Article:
If I randomly asked people if they have ever heard of the Food, Conservation and Energy Act or what it entails, I doubt if too many would have a clue? On the other hand, if I said it is also known as the 2008 “Farm Bill,” they would probably have some mental image of what they think the bill is about or what it does.
Over the past 50 years, the so-called Farm Bill has been called many things. For instance, in 1965 it was titled the Food and Agricultural Act. In 1985, it was called the Food Security Act. By 1990, it had transitioned into the Food, Agriculture, Conservation and Trade Act. One would be hard pressed to find the word “Farm” anywhere in the bill’s title. Yet, at the end of the day, it is most commonly referred to as the Farm Bill.
Also, let’s examine it from a budget outlay perspective. To paraphrase a USDA spokesperson who addressed the 2012 NAEDA Fly-In held March 21-22 in Washington, D.C., approximately $900 billion will be spent on all the various titles of the bill over a 10-year period. Of that amount, over 70% is dedicated to food and nutrition programs such as food stamps, etc. The remaining 30%, or less, are divided between commodity programs and conservation programs that actually are aimed toward farmers and other landowners.
However, it is all too common for the popular press to lump all these payments together as “subsidies” to farmers. It is true, of course, that farmers do benefit from any additional food purchases made by consumers, whether through food stamps or not, but it is a far cry from a dollar-for-dollar direct payment to farmers.
Congress is now preparing to pass another so-called Farm Bill in 2012 or shortly thereafter. Budget considerations will be a key factor in determining the fate of commodity programs and direct payments to farmers in the new Farm Bill. Virtually everyone I spoke with during our Fly-In predicts that any direct payments to farmers are GONE! That was the 100% consensus of people in Congress, the congressional staff, USDA policy personnel and other organizations. Instead, more emphasis will be placed on crop insurance and other programs that cover some losses when the weather or markets do turn against farmers.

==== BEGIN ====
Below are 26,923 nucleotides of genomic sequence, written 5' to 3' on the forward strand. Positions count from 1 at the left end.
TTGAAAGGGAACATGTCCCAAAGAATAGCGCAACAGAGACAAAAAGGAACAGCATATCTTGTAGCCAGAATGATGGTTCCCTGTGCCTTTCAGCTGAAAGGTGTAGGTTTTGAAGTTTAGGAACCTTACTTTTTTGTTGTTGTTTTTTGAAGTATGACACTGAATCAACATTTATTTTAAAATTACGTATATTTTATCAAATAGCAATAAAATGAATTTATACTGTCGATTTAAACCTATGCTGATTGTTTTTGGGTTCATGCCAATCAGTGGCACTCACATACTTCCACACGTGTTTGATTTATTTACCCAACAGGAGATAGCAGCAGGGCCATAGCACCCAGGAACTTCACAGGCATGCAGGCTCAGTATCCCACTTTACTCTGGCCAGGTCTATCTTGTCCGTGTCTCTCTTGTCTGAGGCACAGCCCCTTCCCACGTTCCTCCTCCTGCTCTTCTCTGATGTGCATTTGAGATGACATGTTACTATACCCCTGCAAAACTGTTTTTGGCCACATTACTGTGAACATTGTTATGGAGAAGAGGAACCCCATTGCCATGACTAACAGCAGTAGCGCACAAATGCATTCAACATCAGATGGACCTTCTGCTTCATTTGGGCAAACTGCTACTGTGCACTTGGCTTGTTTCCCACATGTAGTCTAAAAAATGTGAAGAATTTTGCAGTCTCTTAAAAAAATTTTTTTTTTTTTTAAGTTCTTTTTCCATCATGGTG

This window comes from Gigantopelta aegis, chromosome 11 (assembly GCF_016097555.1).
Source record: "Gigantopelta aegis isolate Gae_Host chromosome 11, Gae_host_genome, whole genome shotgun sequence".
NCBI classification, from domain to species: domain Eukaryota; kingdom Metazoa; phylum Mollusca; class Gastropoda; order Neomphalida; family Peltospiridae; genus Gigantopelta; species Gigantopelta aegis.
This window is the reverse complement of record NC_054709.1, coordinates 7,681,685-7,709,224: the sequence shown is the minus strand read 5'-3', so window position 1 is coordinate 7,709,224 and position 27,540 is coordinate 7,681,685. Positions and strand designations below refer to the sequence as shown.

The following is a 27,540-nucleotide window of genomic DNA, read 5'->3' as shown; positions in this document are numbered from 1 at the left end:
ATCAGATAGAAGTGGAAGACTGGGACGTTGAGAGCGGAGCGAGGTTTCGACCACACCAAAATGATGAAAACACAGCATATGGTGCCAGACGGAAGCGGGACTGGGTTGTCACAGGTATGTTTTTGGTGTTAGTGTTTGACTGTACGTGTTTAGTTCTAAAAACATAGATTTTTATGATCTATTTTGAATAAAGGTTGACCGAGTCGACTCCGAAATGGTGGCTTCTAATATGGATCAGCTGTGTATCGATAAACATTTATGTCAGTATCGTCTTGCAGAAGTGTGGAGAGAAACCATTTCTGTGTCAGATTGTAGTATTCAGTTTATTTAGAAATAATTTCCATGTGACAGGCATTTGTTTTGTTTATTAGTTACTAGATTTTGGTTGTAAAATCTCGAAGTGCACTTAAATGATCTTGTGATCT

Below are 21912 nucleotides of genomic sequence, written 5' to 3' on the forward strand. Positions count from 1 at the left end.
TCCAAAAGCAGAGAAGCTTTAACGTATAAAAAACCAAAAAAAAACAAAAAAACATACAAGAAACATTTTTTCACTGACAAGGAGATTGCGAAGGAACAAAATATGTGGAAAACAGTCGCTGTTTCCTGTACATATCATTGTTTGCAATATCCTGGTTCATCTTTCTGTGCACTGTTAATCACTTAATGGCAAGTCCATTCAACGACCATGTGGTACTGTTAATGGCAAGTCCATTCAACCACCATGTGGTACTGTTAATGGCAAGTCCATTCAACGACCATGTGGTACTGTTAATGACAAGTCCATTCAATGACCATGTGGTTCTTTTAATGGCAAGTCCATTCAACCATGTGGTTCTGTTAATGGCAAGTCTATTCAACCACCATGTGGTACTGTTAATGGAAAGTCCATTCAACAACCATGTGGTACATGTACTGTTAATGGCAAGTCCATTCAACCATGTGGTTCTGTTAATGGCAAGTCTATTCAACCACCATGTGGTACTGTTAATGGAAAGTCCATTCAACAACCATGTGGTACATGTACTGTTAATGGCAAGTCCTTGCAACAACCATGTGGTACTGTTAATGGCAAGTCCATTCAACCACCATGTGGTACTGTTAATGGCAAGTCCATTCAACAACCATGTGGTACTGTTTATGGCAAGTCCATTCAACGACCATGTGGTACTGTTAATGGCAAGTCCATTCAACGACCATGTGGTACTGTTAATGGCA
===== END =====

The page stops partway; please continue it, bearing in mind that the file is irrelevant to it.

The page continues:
As often happens, you are probably wondering what is this guy’s point? Actually, I have several points. First, the Farm Bill was one of four major priorities we asked Fly-In attendees to discuss with their elected officials. Several speakers also made reference to this particular piece of legislation in their presentations.
Secondly, it has become evident that the funding for the Farm Bill will be reduced. The question now becomes, what will be cut? More than likely, any cuts will be heavily weighted towards reducing direct payments to farmers versus those going to food programs targeting consumers. Even other titles of the bill, particularly those dealing with education, conservation and trade, are less likely to face the budget ax.
My final point is: It is a misnomer and a public relations nightmare to continue calling this legislation the Farm Bill! Very little of the legislation today, and even less in the future, is going to benefit farmers. Nearly every so-called Farm Bill in the past 50 years has had the word “Food” in the title. The vast majority of payments related to the bill go to feed people through various food programs.
Why don’t we start referring to the legislation by the congressional-given name? Better yet, we could shorten the name to the “Food Assistance” or “Consumer Nutrition” bill or some other clever name that depicts where the majority of emphasis and benefit is really directed? I, for one, would support an effort to change the moniker for this legislation. What about you?
And, That’s The Way I See It!
PAUL KINDINGER is president/CEO of the North American Equipment Dealers Association. The association provides educational, legal, legislative and financial services to approximately 5,500 retail agricultural, construction, large property/rural lifestyle and outdoor power equipment dealers in the United States and Canada.